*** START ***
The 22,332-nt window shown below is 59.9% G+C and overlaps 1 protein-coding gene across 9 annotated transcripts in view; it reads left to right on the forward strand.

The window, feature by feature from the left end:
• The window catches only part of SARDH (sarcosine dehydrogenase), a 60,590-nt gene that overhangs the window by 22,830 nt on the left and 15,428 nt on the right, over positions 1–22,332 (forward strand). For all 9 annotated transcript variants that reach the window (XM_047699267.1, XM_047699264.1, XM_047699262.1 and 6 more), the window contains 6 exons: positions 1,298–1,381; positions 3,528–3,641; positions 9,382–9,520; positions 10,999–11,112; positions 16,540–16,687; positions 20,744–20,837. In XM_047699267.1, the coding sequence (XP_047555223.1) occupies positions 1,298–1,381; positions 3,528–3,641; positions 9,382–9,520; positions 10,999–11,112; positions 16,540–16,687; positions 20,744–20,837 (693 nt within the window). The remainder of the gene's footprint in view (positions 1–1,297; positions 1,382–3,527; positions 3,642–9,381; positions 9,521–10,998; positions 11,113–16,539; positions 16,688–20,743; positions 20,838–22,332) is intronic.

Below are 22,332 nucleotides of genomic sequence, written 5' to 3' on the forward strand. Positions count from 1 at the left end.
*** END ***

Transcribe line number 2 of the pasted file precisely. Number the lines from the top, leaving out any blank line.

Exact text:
The window, feature by feature from the left end: